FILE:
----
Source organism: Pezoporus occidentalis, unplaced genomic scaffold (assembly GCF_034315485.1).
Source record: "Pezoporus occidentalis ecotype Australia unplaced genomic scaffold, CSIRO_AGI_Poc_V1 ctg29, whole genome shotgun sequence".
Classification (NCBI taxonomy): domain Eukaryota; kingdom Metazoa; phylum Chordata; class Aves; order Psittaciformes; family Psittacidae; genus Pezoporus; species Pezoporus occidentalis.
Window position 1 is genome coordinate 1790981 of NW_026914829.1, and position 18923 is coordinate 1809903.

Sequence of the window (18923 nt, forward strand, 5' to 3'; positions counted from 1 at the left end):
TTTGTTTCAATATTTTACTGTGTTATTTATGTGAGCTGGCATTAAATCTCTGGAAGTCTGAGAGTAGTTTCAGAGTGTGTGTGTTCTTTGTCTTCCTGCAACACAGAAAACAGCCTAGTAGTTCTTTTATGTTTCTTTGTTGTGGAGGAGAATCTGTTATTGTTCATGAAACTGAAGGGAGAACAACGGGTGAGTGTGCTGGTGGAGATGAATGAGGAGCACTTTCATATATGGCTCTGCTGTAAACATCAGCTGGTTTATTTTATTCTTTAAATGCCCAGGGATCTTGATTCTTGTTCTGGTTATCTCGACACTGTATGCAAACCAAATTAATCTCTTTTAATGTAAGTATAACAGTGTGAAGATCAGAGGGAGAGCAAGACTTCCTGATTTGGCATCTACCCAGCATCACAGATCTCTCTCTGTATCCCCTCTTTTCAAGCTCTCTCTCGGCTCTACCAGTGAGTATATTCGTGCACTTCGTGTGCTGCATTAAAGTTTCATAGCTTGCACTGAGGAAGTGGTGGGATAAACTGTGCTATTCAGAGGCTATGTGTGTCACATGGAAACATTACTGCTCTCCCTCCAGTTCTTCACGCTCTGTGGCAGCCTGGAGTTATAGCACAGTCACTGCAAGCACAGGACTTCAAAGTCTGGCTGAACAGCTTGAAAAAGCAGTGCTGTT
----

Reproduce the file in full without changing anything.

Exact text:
Source organism: Pezoporus occidentalis, unplaced genomic scaffold (assembly GCF_034315485.1).
Source record: "Pezoporus occidentalis ecotype Australia unplaced genomic scaffold, CSIRO_AGI_Poc_V1 ctg29, whole genome shotgun sequence".
Classification (NCBI taxonomy): domain Eukaryota; kingdom Metazoa; phylum Chordata; class Aves; order Psittaciformes; family Psittacidae; genus Pezoporus; species Pezoporus occidentalis.
Window position 1 is genome coordinate 1790981 of NW_026914829.1, and position 18923 is coordinate 1809903.

Sequence of the window (18923 nt, forward strand, 5' to 3'; positions counted from 1 at the left end):
TTTGTTTCAATATTTTACTGTGTTATTTATGTGAGCTGGCATTAAATCTCTGGAAGTCTGAGAGTAGTTTCAGAGTGTGTGTGTTCTTTGTCTTCCTGCAACACAGAAAACAGCCTAGTAGTTCTTTTATGTTTCTTTGTTGTGGAGGAGAATCTGTTATTGTTCATGAAACTGAAGGGAGAACAACGGGTGAGTGTGCTGGTGGAGATGAATGAGGAGCACTTTCATATATGGCTCTGCTGTAAACATCAGCTGGTTTATTTTATTCTTTAAATGCCCAGGGATCTTGATTCTTGTTCTGGTTATCTCGACACTGTATGCAAACCAAATTAATCTCTTTTAATGTAAGTATAACAGTGTGAAGATCAGAGGGAGAGCAAGACTTCCTGATTTGGCATCTACCCAGCATCACAGATCTCTCTCTGTATCCCCTCTTTTCAAGCTCTCTCTCGGCTCTACCAGTGAGTATATTCGTGCACTTCGTGTGCTGCATTAAAGTTTCATAGCTTGCACTGAGGAAGTGGTGGGATAAACTGTGCTATTCAGAGGCTATGTGTGTCACATGGAAACATTACTGCTCTCCCTCCAGTTCTTCACGCTCTGTGGCAGCCTGGAGTTATAGCACAGTCACTGCAAGCACAGGACTTCAAAGTCTGGCTGAACAGCTTGAAAAAGCAGTGCTGTT